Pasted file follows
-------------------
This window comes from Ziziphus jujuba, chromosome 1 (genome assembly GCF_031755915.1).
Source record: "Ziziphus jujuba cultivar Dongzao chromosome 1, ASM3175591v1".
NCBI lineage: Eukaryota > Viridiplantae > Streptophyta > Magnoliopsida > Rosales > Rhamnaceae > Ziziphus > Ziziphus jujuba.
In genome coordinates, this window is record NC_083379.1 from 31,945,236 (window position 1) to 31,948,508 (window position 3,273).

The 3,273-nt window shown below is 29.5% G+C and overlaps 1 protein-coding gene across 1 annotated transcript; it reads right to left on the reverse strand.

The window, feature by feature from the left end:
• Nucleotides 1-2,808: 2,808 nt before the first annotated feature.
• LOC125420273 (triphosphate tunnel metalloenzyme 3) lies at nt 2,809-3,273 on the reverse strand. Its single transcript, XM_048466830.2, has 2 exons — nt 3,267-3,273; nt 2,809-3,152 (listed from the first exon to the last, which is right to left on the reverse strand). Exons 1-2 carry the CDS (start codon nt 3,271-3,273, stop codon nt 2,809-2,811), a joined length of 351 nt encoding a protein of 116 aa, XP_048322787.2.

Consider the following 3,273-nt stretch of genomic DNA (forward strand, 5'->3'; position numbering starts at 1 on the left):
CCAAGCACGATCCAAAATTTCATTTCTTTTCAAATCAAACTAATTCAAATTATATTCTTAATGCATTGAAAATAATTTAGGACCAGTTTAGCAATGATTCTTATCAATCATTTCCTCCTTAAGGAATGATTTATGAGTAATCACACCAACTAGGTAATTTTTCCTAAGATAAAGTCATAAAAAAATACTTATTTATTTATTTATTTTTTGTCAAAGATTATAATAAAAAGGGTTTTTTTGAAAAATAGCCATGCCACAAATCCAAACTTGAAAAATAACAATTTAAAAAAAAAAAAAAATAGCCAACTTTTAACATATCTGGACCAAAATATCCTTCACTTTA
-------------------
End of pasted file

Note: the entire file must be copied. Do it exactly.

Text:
This window comes from Ziziphus jujuba, chromosome 1 (genome assembly GCF_031755915.1).
Source record: "Ziziphus jujuba cultivar Dongzao chromosome 1, ASM3175591v1".
NCBI lineage: Eukaryota > Viridiplantae > Streptophyta > Magnoliopsida > Rosales > Rhamnaceae > Ziziphus > Ziziphus jujuba.
In genome coordinates, this window is record NC_083379.1 from 31,945,236 (window position 1) to 31,948,508 (window position 3,273).

The 3,273-nt window shown below is 29.5% G+C and overlaps 1 protein-coding gene across 1 annotated transcript; it reads right to left on the reverse strand.

The window, feature by feature from the left end:
• Nucleotides 1-2,808: 2,808 nt before the first annotated feature.
• LOC125420273 (triphosphate tunnel metalloenzyme 3) lies at nt 2,809-3,273 on the reverse strand. Its single transcript, XM_048466830.2, has 2 exons — nt 3,267-3,273; nt 2,809-3,152 (listed from the first exon to the last, which is right to left on the reverse strand). Exons 1-2 carry the CDS (start codon nt 3,271-3,273, stop codon nt 2,809-2,811), a joined length of 351 nt encoding a protein of 116 aa, XP_048322787.2.

Consider the following 3,273-nt stretch of genomic DNA (forward strand, 5'->3'; position numbering starts at 1 on the left):
CCAAGCACGATCCAAAATTTCATTTCTTTTCAAATCAAACTAATTCAAATTATATTCTTAATGCATTGAAAATAATTTAGGACCAGTTTAGCAATGATTCTTATCAATCATTTCCTCCTTAAGGAATGATTTATGAGTAATCACACCAACTAGGTAATTTTTCCTAAGATAAAGTCATAAAAAAATACTTATTTATTTATTTATTTTTTGTCAAAGATTATAATAAAAAGGGTTTTTTTGAAAAATAGCCATGCCACAAATCCAAACTTGAAAAATAACAATTTAAAAAAAAAAAAAAATAGCCAACTTTTAACATATCTGGACCAAAATATCCTTCACTTTA